Consistent findings from few autopsies series have shown significantly high incidence of pulmonary embolism and thrombotic phenomenon in patients dying due to COVID19 [3,4,5]. These series have shown presence of fibrin rich microthrombi and macrothrombi developing in lungs of critically ill COVID19 patients. Probably COVID Induced Coagulopathy (CIC) mimics presentation of subclinical pulmonary thromboembolism: both disease have significant pulmonary vascular shunting without hypotension initially, with significantly raised markers like D-dimer and BNP. But unlike sub-massive PE (in which there is a well-defined clot), there is widespread microthrombi and continuous ongoing inflammation causing hypercoagulability in COVID19. In sub-massive PTE, mortality is in the range of 3–5%, so thrombolysis is not advised routinely due to risk of thrombolysis induced life threatening bleeding (1%). But in COVID19 which can cause severe hypercoagulable state in some patients, mortality rates varies from 30 to 50% in critically ill patients on HFNC to 80–90% in patients on mechanical ventilation . Surprisingly, very few cases of bleeding have been reported with COVID; probably coagulation pathway is significantly tilted towards hypercoagulable state rather than bleeding tendency. One study showed complete fibrinolysis shutdown, as evidenced by elevated D-Dimer and complete failure of clot lysis at 30 min on thromboelastography in critically ill patients with COVID-19 .
Two case series have used thrombolysis with tPA in COVID19 related ARDS who were on mechanical ventilation and were in deteriorating with varying success [8, 9]. Out of seven patients in these two series: two patients expired, paO2 improvement occurred in four patients and inotropes dose was decreased in one patient.
After learning from the autopsy findings, we changed practice at our institute and we started giving therapeutic anticoagulation (in addition to methylprednisolone and pantoprazole) to all critically ill COVID19 patients presenting in ICU as a standard protocol. Even on therapeutic anticoagulation, some patients continue to deteriorate. So, we extrapolated low dose and ultralow dose used in MOPETT trial and The Ultra-slow PROMETEE Trial, where tPA doses of 50 mg and 25 mg were used for sub massive PE and prosthetic valve thrombosis respectively [10, 11]. In both the trials, efficacy was similar to conventional high dose tPA with significant low fatal bleeding rates (nil and 0.8% in MOPETT and PROMOTEE trial respectively).
Our first case was deteriorating rapidly; was getting fatigued and agitated; he had a respiratory rate of 45/min and intubation was imminent. So decision to thrombolyse (with 30 mg tPA over 15 h) was taken on compassionate basis after interdisciplinary discussion. With the significant improvement in first case, we used tPA (50 mg over 3 h) in next two patients who were rapidly deteriorating. Third case had the highest d-Dimer level (4583 ng/ml) and she had the fastest response to tPA (Fig. 1).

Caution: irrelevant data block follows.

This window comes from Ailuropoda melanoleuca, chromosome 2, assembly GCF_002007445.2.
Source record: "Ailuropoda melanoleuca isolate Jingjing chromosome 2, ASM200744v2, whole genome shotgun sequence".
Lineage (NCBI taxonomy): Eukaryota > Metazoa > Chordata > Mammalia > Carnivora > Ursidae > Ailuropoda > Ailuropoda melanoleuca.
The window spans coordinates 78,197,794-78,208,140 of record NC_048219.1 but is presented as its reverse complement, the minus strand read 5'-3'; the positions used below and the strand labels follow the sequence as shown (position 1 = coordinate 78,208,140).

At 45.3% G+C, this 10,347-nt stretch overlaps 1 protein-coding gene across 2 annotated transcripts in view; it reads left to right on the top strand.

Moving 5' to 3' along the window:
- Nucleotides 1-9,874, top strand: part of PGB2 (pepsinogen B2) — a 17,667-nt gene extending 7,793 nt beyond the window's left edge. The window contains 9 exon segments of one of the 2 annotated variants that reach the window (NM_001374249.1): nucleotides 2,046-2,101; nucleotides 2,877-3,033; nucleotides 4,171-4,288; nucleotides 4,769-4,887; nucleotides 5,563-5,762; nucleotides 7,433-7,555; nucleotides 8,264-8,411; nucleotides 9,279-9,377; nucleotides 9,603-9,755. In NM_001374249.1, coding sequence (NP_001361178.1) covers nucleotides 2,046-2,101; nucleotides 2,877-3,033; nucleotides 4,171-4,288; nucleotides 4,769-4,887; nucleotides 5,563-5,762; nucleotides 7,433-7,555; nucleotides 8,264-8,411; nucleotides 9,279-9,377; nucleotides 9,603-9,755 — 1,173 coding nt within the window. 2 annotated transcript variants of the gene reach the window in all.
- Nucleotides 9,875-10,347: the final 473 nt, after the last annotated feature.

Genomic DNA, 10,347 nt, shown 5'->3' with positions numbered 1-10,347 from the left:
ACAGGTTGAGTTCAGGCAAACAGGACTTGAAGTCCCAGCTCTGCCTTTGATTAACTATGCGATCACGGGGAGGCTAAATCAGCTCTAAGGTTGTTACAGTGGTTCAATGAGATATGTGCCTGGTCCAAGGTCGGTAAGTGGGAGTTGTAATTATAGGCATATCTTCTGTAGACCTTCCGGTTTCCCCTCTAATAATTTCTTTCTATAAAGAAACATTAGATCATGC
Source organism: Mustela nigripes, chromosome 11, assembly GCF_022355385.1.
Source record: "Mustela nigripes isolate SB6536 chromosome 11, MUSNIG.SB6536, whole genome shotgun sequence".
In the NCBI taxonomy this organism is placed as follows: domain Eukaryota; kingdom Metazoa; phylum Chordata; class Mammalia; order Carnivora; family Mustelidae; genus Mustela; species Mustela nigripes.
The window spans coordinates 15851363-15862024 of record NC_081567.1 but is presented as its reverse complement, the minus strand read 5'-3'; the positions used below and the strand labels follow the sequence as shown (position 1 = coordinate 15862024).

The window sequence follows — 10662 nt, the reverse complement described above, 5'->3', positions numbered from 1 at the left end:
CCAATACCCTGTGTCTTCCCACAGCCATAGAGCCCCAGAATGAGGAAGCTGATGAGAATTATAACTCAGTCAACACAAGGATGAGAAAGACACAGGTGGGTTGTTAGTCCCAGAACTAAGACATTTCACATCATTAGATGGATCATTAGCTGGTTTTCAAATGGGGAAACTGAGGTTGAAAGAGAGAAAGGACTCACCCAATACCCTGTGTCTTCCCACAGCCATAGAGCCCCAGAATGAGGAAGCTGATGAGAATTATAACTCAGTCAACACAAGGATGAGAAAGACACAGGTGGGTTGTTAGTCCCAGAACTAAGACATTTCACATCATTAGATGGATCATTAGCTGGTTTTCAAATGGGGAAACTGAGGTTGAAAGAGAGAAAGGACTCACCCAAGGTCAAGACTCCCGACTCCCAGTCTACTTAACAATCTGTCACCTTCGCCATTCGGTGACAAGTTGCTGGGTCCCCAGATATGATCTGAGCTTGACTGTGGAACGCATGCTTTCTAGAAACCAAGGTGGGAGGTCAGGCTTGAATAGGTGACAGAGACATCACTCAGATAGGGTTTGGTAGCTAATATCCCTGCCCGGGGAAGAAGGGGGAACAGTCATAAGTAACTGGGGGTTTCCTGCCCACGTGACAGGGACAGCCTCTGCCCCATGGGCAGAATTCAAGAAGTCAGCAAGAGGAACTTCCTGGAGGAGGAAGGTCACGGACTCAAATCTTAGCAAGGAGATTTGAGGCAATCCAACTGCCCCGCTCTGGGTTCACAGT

Low dose UFH (500 U/h) was transfused along with tPA in first case. Anticoagulation (I.V. UFH) was suspended during thrombolysis in second and third case and was restarted after 3 h of completion of tPA with target aPTT of 70–90 s. With an intense hyperinflammation continuing in COVID19, we believe therapeutic anticoagulation should not be stopped for too long. So that’s why we shifted to a shorter duration (3 h) of tPA after our first case. Patients were shifted from UFH to Enoxaparin twice a day once patient was stabilised.
These three patients had significantly early improvement compared to other patients earlier admitted with COVID19 in our ICU with similar severe condition. In our experience, avoiding intubation is the best strategy since survival results are very poor in intubated COVID19 patients . So thrombolysing might be an attractive alternative in carefully selected individuals with rapidly deteriorating respiratory failure, as it may avoid intubation. Importantly, the decision of thrombolysis was always taken in consultation in interdisciplinary team after ruling out any other cause of hypoxemia. We could not get C.T. Pulmonary Angiography of these patients before thrombolysis due to poor general condition; although there was no evidence of PTE on echocardiography or of DVT on compression USG. So there was no conventional indication of thrombolysis (like cardiogenic shock or RV dilatation) in these patients, yet after thrombolysis, we saw dramatic changes in oxygenation of all patients.
We are of the opinion that tPA 50 mg (over 3 h) can be given in critically ill COVID19 patients who fulfil following all five criteria:
Rapidly rising FiO2 requirement ≥0.7 (on HFNC or NIV)
P/F ratio of <100
D dimer >1000 ng/ml
No absolute contraindications of thrombolysis
No other cause of deterioration like secondary infection, fluid overload.
Traditionally considered “high risk” fibrinolytic agents have a major bleeding risk of 1–3% and < 1% chances of fatal bleed [10,11,12]. This is significantly less than mortality rates of 50–88% seen in critically ill COVID19 patients on ventilatory support . We did not encounter any bleeding episode in any of our cases.
In this unprecedented pandemic with high mortality rates, thrombolysis is a relatively safe and effective option in carefully selected critically ill patients of COVID19. However usefulness of fibrinolytic agents in management will be more clear, once results of randomised trial of tPA will be available .